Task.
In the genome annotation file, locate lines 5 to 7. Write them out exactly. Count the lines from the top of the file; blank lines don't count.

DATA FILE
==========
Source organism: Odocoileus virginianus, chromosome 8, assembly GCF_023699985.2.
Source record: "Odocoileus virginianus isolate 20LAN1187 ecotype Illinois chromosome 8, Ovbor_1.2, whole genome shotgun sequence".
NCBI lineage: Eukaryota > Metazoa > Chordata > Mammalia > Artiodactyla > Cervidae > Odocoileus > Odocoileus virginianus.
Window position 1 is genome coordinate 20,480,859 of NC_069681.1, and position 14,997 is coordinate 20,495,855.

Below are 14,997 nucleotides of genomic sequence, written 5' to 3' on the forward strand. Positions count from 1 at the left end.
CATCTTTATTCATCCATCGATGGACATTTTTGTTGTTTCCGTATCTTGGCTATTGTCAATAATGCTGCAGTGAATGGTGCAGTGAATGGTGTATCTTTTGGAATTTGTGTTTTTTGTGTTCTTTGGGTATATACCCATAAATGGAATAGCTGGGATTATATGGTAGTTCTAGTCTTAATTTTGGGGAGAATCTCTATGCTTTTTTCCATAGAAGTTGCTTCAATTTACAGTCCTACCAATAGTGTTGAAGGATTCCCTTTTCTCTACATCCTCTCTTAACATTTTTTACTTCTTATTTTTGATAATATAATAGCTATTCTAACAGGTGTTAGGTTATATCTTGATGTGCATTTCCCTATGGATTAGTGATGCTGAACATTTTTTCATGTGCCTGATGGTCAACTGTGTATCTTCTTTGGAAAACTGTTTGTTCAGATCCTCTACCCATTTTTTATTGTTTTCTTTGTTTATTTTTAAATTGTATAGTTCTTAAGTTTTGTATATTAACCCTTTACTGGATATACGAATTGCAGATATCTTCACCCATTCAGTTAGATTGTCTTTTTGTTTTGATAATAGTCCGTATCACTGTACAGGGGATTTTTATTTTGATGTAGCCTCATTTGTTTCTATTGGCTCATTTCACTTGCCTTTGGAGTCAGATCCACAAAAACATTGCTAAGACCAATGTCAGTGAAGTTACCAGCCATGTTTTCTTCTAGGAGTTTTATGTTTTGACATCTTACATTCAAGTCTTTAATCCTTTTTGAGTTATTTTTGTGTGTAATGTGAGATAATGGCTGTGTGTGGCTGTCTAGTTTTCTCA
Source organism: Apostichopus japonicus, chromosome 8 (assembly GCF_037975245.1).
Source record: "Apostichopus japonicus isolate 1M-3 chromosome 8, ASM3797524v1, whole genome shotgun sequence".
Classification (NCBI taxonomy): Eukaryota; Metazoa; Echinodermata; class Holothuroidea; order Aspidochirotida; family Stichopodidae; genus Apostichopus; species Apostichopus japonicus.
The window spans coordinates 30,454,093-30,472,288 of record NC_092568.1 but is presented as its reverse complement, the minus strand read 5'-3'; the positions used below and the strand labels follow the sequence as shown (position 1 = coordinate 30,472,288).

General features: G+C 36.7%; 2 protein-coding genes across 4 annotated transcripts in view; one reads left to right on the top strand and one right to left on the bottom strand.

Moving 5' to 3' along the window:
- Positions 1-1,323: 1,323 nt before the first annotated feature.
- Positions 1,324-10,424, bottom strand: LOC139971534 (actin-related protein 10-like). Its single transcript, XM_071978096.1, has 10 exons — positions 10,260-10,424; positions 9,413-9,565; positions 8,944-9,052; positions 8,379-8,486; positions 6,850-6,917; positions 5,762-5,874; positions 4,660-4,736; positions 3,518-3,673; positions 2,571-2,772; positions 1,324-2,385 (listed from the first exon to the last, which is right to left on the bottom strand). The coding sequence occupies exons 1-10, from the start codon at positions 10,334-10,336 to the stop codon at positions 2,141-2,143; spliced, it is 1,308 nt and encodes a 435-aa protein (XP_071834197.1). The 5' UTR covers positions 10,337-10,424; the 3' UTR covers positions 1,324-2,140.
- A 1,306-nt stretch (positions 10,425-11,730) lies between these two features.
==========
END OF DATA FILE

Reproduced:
Below are 14,997 nucleotides of genomic sequence, written 5' to 3' on the forward strand. Positions count from 1 at the left end.
CATCTTTATTCATCCATCGATGGACATTTTTGTTGTTTCCGTATCTTGGCTATTGTCAATAATGCTGCAGTGAATGGTGCAGTGAATGGTGTATCTTTTGGAATTTGTGTTTTTTGTGTTCTTTGGGTATATACCCATAAATGGAATAGCTGGGATTATATGGTAGTTCTAGTCTTAATTTTGGGGAGAATCTCTATGCTTTTTTCCATAGAAGTTGCTTCAATTTACAGTCCTACCAATAGTGTTGAAGGATTCCCTTTTCTCTACATCCTCTCTTAACATTTTTTACTTCTTATTTTTGATAATATAATAGCTATTCTAACAGGTGTTAGGTTATATCTTGATGTGCATTTCCCTATGGATTAGTGATGCTGAACATTTTTTCATGTGCCTGATGGTCAACTGTGTATCTTCTTTGGAAAACTGTTTGTTCAGATCCTCTACCCATTTTTTATTGTTTTCTTTGTTTATTTTTAAATTGTATAGTTCTTAAGTTTTGTATATTAACCCTTTACTGGATATACGAATTGCAGATATCTTCACCCATTCAGTTAGATTGTCTTTTTGTTTTGATAATAGTCCGTATCACTGTACAGGGGATTTTTATTTTGATGTAGCCTCATTTGTTTCTATTGGCTCATTTCACTTGCCTTTGGAGTCAGATCCACAAAAACATTGCTAAGACCAATGTCAGTGAAGTTACCAGCCATGTTTTCTTCTAGGAGTTTTATGTTTTGACATCTTACATTCAAGTCTTTAATCCTTTTTGAGTTATTTTTGTGTGTAATGTGAGATAATGGCTGTGTGTGGCTGTCTAGTTTTCTCA
Source organism: Apostichopus japonicus, chromosome 8 (assembly GCF_037975245.1).